Jimmy, lover, blogger, vaper and ex-smoker. I’ve been blogging about and supporting Vaping since 2009. They changed my life and I think history will show them as one of the most significant public health invention of the 21st century.

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6 Responses

  1. Frank says:

    How about Big T, they just introduced the Mark Ten Elite which is a complete design rip off of the Phix?

  2. Michael Rice says:

    Do I think my vape has been authorized by the FDA? Nope, why would it be? Are humidifiers authorized by the FDA? Couldn’t I just load up some nicotine diluted in water in my Vicks humidifier and breathe the vapor? Look vapes are not tobacco products. Period. End of story. There is no room for discussion on this. There is no tobacco in a vape when it is manufactured or when its sold. Same goes for tanks, drippers, coils, atomizer heads. Just because I can put tobacco in it and use it to get nicotine does not make it a tobacco product.
    Bongs are legal, even though they’re most commonly used for marijuana, because they can be used with other things besides marijuana. I believe the standard is sufficient legal usage. You know what else vapes can be used with that doesn’t contain tobacco? 0 nic vape juice. Guess how many people vape 0mg nic? a lot.
    The FDA is *MASSIVELY* overstepping its bounds with the deeming rules, and there’s no logical reason for it to do so except to benefit the major tobacco companies who have the money to jump through the hoops of these ridiculous regulations and want to corner the market on vaping with their own devices (which, I might add, are designed to exclude innovation and DIY capabilites, using expensive prefilled cartrdges just like packs of cigarettes) and liquids, probably adding tons more chemicals than the current vape market to make them even more addictive than nicotine alone (just like they have with cigarettes).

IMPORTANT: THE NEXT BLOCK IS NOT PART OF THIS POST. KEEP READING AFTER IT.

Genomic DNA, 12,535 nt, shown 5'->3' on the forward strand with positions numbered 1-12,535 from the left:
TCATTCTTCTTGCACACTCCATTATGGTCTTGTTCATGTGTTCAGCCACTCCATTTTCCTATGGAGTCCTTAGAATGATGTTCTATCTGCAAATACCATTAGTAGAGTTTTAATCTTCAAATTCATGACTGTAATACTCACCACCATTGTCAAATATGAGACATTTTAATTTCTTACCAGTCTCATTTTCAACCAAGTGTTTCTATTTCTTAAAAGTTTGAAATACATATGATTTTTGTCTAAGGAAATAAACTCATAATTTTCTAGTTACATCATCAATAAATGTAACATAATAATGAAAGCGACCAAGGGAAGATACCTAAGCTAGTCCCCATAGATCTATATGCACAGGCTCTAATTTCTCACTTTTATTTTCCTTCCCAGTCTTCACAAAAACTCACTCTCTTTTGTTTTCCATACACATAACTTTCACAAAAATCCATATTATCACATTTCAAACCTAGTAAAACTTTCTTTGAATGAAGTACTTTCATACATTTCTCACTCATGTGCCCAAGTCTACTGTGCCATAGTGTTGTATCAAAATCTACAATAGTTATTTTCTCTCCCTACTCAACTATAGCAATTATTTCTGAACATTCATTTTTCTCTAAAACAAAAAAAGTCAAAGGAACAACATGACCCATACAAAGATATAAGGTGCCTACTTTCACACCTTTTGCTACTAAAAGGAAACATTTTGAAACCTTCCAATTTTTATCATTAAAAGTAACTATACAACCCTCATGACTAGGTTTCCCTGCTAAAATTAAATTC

The FDA needs to go F**K right off with this deeming rule and GTFO of the market. Fine, regulate the nicotine. Regulate the ejuice with nicotine in it and restrict sales to adults, with heavy penalties for noncompliance. Ban posession and consumption by minors. Leave the tanks, drippers, coils, atomizer heads, and mods alone.

  3. Joey says:

    Yeppers. You are spot on. I’m highly pissed as well.

  4. Dan says:

    It’s only an inconvienence. I know a. I’d never go back and b. I’ve got a soddering iron and wire.. they gonna out law cotton? you’d have to outlaw buying the nicotine to really get the effect you want, for government conspiracy. It’s whatever, they will probably get sued for breaching/conspiring. Possibly force a vape monopoly (whatever).. in the end it would be the load on the specific place’s medical budgets- as more people get sick from preventable SMOKING complications (with lifestyle factors making things America’s obesity paradigm etc. etc.)

    I just don’t see big tobacco winning this, not for long anyways.. but definitely the more corrupt, underhanded move you could do. But I mean what do you expect; thats’ @merica for you!